Leaders in the Tennessee General Assembly are backing a proposal to reduce the number of weeks residents can draw unemployment benefits while boosting the weekly payout by $25 or $50.
According to Republican lawmakers, the goal of the move is to push people back to work amid ongoing recovery from the COVID-19 pandemic, which left hundreds of thousands of Tennesseans without jobs.
As written, the legislation would not go into effect until December 2023, in part because state officials have told legislative sponsors that it will take that long to acquire and put into place new software systems required for the change.
The payout maximum would be indexed to the statewide unemployment rate. When the unemployment rate averages 5.5 percent — about where it sits now, but higher than it had been prior to the pandemic — benefits would be capped at 12 weeks. For every 0.5 percentage points the rate increased, the number of maximum payout weeks would increase by one, up to 20 weeks.
“Right now, whether you’re in a good economy or a bad economy you can get up to 26 weeks,” House Speaker Cameron Sexton (R-Crossville) said last week. “We don’t think that makes good policy sense.”
COVID upended the state’s unemployment insurance program. In the weeks prior to widespread business closures in March 2020, Tennessee officials reported paying around 16,000 claims. It soon jumped to six figures, with the number of payouts staying north of 300,000 for six weeks in April and May of last year. It steadily decreased after reaching the peak but has hovered between 41,000 and 58,000 weekly recipients since November.
Though the bill aims to increase weekly payouts by $25 or $50, the state’s current maximum payout is $275 weekly. Federal stimulus plans have bolstered that payout in recent months.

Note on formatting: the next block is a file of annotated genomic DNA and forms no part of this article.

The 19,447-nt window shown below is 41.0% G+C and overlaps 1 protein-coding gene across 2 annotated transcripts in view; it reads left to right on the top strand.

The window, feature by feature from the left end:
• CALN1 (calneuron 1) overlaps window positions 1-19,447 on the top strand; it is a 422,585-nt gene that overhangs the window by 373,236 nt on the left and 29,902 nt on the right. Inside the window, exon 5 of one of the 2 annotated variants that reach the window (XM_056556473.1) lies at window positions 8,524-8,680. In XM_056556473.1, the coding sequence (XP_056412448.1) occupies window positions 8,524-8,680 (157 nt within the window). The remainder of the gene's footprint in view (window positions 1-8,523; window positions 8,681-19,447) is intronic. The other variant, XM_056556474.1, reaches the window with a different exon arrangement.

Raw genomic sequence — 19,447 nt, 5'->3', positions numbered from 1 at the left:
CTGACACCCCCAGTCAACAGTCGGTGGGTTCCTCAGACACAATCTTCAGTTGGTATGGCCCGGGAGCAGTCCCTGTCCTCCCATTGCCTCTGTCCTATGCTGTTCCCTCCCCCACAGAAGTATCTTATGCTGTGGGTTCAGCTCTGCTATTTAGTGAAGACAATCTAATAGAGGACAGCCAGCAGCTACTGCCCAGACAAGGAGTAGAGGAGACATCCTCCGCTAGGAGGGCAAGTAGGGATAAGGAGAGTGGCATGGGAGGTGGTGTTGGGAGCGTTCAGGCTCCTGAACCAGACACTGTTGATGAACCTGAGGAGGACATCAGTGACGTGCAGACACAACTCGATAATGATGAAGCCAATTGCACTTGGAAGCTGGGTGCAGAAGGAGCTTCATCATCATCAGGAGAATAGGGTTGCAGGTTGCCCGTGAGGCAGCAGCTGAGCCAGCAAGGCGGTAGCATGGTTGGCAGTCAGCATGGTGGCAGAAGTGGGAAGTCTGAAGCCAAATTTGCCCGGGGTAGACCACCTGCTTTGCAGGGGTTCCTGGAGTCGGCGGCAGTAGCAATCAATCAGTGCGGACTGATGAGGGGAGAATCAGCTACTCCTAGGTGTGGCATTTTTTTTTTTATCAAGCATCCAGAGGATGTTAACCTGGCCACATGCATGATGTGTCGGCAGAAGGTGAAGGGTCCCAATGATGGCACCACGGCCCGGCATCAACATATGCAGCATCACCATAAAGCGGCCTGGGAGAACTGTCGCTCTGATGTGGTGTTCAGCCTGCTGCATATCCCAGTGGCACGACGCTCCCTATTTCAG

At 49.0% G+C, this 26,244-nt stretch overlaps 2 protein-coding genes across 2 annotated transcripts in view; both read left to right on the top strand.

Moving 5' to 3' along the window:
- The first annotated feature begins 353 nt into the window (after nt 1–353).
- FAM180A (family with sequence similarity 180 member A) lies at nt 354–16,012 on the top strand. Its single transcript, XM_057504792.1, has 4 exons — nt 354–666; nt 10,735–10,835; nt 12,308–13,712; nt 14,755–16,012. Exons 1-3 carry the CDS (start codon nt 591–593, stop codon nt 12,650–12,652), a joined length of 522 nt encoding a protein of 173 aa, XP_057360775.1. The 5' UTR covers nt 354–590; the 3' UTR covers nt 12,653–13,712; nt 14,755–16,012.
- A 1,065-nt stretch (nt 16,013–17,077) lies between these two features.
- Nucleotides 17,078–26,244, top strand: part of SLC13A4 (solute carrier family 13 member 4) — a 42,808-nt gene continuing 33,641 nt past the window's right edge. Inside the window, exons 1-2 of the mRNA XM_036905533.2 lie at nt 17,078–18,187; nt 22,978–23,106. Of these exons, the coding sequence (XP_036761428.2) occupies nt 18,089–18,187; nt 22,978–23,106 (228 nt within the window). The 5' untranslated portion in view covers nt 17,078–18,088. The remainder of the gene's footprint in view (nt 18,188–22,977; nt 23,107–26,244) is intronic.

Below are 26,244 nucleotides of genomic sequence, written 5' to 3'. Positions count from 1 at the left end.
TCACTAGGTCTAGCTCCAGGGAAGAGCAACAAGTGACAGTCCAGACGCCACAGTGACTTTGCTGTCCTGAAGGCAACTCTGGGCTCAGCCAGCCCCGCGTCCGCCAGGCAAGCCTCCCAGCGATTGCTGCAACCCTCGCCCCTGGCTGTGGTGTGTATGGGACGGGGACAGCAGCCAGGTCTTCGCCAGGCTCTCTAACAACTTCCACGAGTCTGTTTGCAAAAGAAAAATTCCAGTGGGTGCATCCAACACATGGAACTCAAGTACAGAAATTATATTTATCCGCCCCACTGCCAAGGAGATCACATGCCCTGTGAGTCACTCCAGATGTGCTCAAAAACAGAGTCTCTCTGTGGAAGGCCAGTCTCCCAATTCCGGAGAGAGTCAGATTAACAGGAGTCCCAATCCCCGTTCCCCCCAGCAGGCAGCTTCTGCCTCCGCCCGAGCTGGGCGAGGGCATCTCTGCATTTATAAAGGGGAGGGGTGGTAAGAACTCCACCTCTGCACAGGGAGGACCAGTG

“It will help people because it puts more money in their pocket right up front,” Sen. Jon Lundberg (R-Bristol), the Senate sponsor, said during committee debate last week. “For businesses, it gives them an opportunity to hopefully attract some people and get people working.”
Several Republican backers cited stories from business owners in their districts who have reportedly found it difficult to hire workers in recent months. Supporters of the legislation blamed the enhanced federal unemployment payout, though Senate Finance Chair Bo Watson (R-Hixson) allowed that “I don’t know that you can do a direct cause and effect” between the two.
The Senate Commerce and Labor Committee recommended passage of the legislation, with only Democratic Sen. Raumesh Akbari voting against recommendation and Republican Sen. Art Swann abstaining. The Senate Finance Committee is scheduled to consider it on Tuesday, and it is currently “behind the budget” in the House — a designation for legislation that can be heard after House committees take up other budget-related bills.
“I don’t think anyone’s trying to make a living off unemployment benefits; it truly does give folks an opportunity to find a job,” Akbari said. “Coming out of something like the COVID pandemic, to reduce benefits at this point, I just don’t know why we’re moving in this direction.”